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For years, Thailand had some of the most stringent marijuana laws in the world. Things got so bad that the government initiated a brutal crackdown on drug use. Then they did an about face and became the first country in SE Asia to legalize marijuana. The effects of the about-face are just beginning to play out now, particularly in the tourism industry. Per Reuters, “The RG420 cannabis cafe opened just four days ago in Khao San, an area of Bangkok popular with backpackers – and already it’s crammed with customers. Several such outlets have sprung up across the capital since Thailand decriminalised the plant in June, a few weeks before it dropped COVID-linked controls on foreign visitors. Foreign arrivals shrank to 2 million in the first half of 2022 from nearly 40 million in 2019, and RG420’s owner Ong-ard Panyachatiraksa and others like him view their cafes as central to efforts to revive a tourism industry that contributed about 12% to GDP before the pandemic struck.” There has been pushback against the way the new policy is being interpreted, causing some confusion. The parliament is currently debating changes to the law. https://reut.rs/3oKaNQF
For the most part, saving endangered species is a pretty popular undertaking. Taken in isolation, it’s hard to argue with the appeal. That said, wildlife does not exist in isolation and what happens to one group can affect others, sometimes for the worse. An article in the Associated Press takes a look at one such instance. Per the AP, “The situation is ironic: A troubled species rebounds thanks to restoration efforts, only to make things worse for others in peril by preying on them or outcompeting them for food and living space. Similar circumstances have turned up elsewhere, challenging wildlife experts who want them all to thrive in balanced, healthy environments. For instance, the iconic bald eagle’s comeback has pressured rare water birds. Resurgent peregrine falcons menace endangered California least terns and Western snowy plovers that take refuge at naval bases near San Diego. And, off the California coast, attacks from protected white sharks hinder recovery of threatened sea otters… Such unintended consequences don’t necessarily reveal flaws in the U.S. Endangered Species Act or conservation programs, experts say. Rather, they illustrate nature’s complexity and the importance of protecting biological communities, not just individual species.” https://bit.ly/3oIfk63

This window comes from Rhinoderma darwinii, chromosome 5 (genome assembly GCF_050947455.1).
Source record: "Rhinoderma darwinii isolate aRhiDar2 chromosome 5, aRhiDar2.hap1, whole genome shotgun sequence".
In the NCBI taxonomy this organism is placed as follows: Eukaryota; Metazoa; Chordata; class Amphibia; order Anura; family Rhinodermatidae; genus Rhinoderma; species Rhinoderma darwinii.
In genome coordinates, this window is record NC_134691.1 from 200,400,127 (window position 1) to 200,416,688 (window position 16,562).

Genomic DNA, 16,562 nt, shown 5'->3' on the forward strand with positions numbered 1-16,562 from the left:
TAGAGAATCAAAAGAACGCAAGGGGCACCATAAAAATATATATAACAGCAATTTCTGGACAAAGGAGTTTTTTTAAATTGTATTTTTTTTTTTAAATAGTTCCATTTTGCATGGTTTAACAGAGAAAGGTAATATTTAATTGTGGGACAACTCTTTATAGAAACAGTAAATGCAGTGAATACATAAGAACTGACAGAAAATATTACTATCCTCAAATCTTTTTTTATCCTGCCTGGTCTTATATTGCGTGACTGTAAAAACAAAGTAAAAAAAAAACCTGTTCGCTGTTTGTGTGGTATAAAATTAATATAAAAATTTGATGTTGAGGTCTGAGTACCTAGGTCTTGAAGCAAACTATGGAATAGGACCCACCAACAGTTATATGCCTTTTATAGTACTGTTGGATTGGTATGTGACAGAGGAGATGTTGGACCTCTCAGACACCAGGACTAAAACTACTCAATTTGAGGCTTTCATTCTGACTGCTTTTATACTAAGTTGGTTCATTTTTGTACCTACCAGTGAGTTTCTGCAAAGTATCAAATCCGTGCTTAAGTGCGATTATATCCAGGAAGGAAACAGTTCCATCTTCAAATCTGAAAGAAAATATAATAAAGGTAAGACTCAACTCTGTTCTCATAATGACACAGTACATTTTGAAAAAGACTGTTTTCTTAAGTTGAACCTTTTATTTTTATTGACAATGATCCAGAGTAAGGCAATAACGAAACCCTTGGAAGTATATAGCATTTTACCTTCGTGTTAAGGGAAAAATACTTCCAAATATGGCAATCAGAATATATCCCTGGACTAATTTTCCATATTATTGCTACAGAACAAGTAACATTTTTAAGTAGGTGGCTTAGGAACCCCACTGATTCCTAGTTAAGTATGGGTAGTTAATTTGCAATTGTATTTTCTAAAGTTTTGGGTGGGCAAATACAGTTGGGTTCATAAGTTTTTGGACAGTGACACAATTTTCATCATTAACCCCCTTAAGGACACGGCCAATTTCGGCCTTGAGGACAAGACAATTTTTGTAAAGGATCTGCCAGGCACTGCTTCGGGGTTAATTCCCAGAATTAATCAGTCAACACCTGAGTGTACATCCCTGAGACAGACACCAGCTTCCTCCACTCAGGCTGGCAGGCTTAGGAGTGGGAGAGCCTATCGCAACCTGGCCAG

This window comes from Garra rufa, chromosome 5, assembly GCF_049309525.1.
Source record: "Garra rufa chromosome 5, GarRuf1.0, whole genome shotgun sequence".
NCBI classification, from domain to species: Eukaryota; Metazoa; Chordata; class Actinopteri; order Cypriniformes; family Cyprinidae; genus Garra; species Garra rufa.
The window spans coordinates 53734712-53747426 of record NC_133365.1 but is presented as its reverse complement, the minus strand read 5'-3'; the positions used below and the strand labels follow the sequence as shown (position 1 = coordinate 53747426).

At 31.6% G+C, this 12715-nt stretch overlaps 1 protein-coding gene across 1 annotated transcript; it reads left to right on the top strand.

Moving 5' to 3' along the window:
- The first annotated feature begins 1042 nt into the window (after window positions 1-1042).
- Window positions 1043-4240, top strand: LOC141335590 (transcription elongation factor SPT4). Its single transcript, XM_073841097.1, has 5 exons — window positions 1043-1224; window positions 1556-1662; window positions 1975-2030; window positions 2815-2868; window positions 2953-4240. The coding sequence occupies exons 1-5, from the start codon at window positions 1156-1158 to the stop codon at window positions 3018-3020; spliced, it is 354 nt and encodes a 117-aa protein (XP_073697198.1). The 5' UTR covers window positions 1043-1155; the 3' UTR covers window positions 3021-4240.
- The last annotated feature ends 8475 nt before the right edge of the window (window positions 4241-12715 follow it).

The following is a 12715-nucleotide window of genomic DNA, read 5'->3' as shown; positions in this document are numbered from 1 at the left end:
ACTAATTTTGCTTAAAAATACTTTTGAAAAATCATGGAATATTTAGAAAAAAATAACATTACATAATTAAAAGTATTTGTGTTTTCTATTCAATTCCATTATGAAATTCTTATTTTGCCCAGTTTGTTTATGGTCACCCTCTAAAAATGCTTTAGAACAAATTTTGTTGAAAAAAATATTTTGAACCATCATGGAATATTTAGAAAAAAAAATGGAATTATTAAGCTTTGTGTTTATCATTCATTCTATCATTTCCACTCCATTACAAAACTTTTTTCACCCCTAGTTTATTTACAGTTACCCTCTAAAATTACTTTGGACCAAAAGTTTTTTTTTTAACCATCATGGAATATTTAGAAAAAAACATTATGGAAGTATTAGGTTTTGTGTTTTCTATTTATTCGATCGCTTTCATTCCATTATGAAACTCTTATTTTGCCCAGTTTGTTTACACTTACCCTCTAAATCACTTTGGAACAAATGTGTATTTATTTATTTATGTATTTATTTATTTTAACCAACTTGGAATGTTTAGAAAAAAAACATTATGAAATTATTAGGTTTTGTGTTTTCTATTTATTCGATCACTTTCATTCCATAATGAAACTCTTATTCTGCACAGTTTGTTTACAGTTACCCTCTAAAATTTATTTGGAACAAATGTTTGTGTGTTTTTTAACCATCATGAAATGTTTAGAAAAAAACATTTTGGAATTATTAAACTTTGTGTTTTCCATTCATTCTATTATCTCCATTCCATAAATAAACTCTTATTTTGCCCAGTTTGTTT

SUPERCHARGED TELESCOPE STARES AT STARS.
There’s been a lot of attention focused on the newly launched James Webb Space Telescope lately. Rightly so. That said, there are other very powerful telescopes in use around the world. The BBC looks at how one of them has been “supercharged” to reveal insights in our galactic neighborhood. According to the article, “Scientists have supercharged one of Earth’s most powerful telescopes with new technology that will reveal how our galaxy formed in unprecedented detail. The William Herschel Telescope (WHT) in La Palma, Spain will be able to survey 1,000 stars per hour until it has catalogued a total of five million. A super-fast mapping device linked up to WHT will analyse the make-up of each star and the speed at which it travels. It will show how our Milky Way galaxy was built up over billions of years.” https://bbc.in/3vue8qV
UNDERSTANDING JAMES WEBB TELESCOPE’S PROMISE.
Speaking of the James Webb Telescope, One of its much-touted abilities is the power to look back in time to the early universe and see some of the first galaxies and stars. The telescope has wasted no time, spotting the most distant, earliest galaxy known. Quanta Magazine took a closer look at the discovery and the telescope’s promise. According to the article, “Two teams found the galaxy when they separately analyzed JWST observations for the GLASS survey, one of more than 200 science programs scheduled for the telescope’s first year in space. Both teams, one led by Rohan Naidu at the Harvard-Smithsonian Center for Astrophysics in Massachusetts and the other by Marco Castellano at the Astronomical Observatory of Rome, identified two especially remote galaxies in the data: one so far away that JWST detects the light it emitted 400 million years after the Big Bang (a tie with the oldest galaxy ever seen by the Hubble Space Telescope), and the other, dubbed GLASS-z13, seen as it appeared 300 million years after the Big Bang. ‘It would be the most distant galaxy ever found,’ said Castellano.” https://bit.ly/3QbmKL6
Thanks for reading. Let’s be careful out there.